How Much Does Orbital Decompression Surgery Cost?

Written by: Staff

Orbital decompression is a surgical procedure meant to improve the condition of an eye, or both eyes, that protrudes from its sockets.

When the eye socket becomes damaged or compressed, it can cause painful headaches and stress on the upper facial cavities, forcing the eye to bulge.  This is not only uncomfortable, but it can also affect the vision.

The eye socket, known as the orbit, is that space inside your skull consisting of the four bony walls:  the roof, floor, and the two side walls.  It houses all the contents of the eye.  When a person contracts a condition called Graves Disease, a form of hyperthyroidism, where the immune system fails to function the way it should, he or she will most likely require this surgery.

swirl my eye by sweetron1982, on Flickr
swirl my eye” (CC BY 2.0) by sweetron1982

How much does orbital decompression surgery cost?

Without insurance, plan on budgeting anywhere from $4,000 to as much as $7,200 per eye for orbital decompression surgery.  The costs will depend on your geographical location, the facility, surgeon, the complexity of the surgery and inclusions in the surgery bill.

On this forum thread, one member claimed his orbital decompression surgery cost around $6,500.

Dr. Barry L. Eppley shared on that an orbital decompression for just one eye can cost $4,500 to $6,000.

For those who have health insurance, most policies will cover a portion as long as it’s medically necessary, and you should only be responsible for your deductibles and co-pays.  With any insurance related costs, it is always best to check with your provider before making an appointment.  For those who are looking for a new policy, consider browsing through hundreds for free at

Orbital decompression surgery overview

During the surgery, while under a general anesthesia, an endoscope will go through the nose in order to reach the orbital cavity, creating no need for an incision.  This intranasal endoscope will be used to remove one or more walls of the eye socket to help restore the eye’s natural appearance.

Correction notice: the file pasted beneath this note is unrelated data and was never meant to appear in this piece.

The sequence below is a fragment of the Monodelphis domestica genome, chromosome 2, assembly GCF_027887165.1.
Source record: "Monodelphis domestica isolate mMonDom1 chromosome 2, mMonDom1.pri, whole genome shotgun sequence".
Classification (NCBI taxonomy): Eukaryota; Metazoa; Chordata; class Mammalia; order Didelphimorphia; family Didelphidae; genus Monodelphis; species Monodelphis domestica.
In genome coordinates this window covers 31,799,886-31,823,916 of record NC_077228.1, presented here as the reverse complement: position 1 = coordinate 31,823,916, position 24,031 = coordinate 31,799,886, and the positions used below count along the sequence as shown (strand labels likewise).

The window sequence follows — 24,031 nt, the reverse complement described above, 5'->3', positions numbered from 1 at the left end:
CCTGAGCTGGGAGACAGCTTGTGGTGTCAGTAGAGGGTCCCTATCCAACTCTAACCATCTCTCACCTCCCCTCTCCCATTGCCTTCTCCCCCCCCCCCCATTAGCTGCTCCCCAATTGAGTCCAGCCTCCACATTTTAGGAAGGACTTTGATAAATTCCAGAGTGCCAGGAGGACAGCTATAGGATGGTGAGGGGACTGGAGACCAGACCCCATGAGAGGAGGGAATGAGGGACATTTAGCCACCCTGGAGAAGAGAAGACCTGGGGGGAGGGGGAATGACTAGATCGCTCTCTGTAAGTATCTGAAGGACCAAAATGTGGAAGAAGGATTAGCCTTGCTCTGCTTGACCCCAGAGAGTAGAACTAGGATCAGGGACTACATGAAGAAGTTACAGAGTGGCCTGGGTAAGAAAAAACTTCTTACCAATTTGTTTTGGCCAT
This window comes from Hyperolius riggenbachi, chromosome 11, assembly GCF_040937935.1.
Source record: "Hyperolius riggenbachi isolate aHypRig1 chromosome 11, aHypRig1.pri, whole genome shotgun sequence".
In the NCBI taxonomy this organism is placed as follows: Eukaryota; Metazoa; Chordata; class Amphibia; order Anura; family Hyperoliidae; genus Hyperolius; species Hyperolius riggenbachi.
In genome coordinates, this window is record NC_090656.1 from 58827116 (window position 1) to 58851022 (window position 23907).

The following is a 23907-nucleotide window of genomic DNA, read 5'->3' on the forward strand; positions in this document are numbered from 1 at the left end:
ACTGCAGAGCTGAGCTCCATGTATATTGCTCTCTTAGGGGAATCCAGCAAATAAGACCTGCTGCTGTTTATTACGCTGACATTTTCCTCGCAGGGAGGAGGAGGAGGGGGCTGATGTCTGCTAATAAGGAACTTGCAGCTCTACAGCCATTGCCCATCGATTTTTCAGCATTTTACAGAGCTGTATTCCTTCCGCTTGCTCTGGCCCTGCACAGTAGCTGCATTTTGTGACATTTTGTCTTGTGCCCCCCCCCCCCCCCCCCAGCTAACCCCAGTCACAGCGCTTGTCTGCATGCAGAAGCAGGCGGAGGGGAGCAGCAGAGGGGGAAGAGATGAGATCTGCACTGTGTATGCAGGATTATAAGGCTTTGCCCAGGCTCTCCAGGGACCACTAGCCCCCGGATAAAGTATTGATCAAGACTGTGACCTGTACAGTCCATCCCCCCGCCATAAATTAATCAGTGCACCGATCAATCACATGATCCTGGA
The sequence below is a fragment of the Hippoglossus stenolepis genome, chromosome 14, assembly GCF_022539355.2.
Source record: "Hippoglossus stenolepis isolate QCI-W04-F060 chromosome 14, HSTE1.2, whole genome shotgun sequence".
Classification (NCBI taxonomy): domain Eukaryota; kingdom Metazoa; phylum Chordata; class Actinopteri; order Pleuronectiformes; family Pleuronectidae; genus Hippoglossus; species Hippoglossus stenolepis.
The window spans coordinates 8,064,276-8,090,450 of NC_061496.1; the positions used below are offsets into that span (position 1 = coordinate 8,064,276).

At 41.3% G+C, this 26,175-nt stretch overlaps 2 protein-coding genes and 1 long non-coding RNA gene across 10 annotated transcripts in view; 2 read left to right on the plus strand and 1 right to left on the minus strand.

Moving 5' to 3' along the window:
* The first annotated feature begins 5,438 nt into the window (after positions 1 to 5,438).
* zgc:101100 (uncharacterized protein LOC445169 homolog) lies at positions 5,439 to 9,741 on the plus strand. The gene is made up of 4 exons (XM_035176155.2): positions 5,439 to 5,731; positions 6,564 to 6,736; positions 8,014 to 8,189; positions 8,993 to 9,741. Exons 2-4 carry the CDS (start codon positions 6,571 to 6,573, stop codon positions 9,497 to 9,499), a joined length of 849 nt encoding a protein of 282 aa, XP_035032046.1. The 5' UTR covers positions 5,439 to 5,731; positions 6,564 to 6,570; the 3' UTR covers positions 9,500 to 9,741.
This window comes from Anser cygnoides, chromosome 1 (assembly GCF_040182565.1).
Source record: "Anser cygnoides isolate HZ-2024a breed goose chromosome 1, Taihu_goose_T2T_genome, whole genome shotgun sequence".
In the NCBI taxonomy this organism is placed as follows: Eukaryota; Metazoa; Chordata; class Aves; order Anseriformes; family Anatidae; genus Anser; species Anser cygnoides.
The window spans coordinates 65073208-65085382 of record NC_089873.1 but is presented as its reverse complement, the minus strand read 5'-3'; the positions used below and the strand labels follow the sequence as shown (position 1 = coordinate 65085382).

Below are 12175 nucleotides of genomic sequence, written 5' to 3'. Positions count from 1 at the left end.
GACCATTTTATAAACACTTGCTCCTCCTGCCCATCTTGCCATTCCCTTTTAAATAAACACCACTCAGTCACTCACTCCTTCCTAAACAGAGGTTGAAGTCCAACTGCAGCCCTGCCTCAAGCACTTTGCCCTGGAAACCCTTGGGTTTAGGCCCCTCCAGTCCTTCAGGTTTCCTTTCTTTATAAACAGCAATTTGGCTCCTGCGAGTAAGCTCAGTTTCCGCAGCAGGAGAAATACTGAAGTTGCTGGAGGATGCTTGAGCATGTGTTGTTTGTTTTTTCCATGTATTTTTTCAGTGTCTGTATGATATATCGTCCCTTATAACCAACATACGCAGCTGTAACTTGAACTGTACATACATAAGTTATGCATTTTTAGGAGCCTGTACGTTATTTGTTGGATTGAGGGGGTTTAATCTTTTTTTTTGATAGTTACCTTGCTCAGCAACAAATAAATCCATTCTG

The surgery usually takes around two hours to perform with general anesthesia and an overnight stay at the hospital may be required in some cases.

After your surgery, you may need to stay overnight at the hospital, depending on your circumstances.  Most patients, as long as the surgery went well, should be able to see an improvement immediately after the surgery has been performed.

The time to heal can range from seven to 14 days, depending on how well the surgery went.

What are the extra costs?

A follow-up visit, usually a week following the surgery, will be required to check your progress and remove the sutures.  Usually, this won’t be included in the estimates mentioned above.

The surgeon’s and the anesthesiologist’s professional fees may not be included in the costs mentioned above.  Since all facilities and hospitals have its own billing practices, it’s best to receive an itemized bill before your surgery begins.

While orbital decompression has recorded a high success rate, a patient may still need further surgery to correct vision problems and/or to tighten loose skin around the eye sockets and eyelids.  This surgery, if recommended, will be an additional expense you should be prepared to budget for.

Antibiotics and/or other medication will be prescribed to help minimize the swelling and prevent a potential infection.

Tips to know:

This surgery can help benefit anyone who needs space in their orbital cavity in order to move their eyes back to a natural position.

Common conditions treated, according to, may include headaches, eye infections, eye pain, double vision, enlarged eyes, bulging eyes, scar tissue over the cornea and thyroid eye disease.

Risks associated with the surgery may include a loss of vision, bleeding around the eye, cheek numbness, nasal bleeding, meningitis, an infection, tear duct injury or sinusitis.  However, since the surgery is minimally invasive, these possible risks are rare.

How can I save money?

Health insurance usually covers orbital decompression surgery as long as it is deemed medically necessary.  Again, talk with your insurance company to see what you would be responsible for.

Even if you cannot afford to pay the surgeon in full, ask about cash discounts if your insurance will not cover it.  Hospitals will usually offer payment plans as well.

A hospital will always be more expensive than a free-standing center.  If possible, try your best to get the surgery performed at a free-standing center.  Consult with at least three surgeons to see what they can offer and what will be included in the fee.  While you don’t want to focus on the pricing, pay close attention to the doctor’s reputation, reviews, and office setting.

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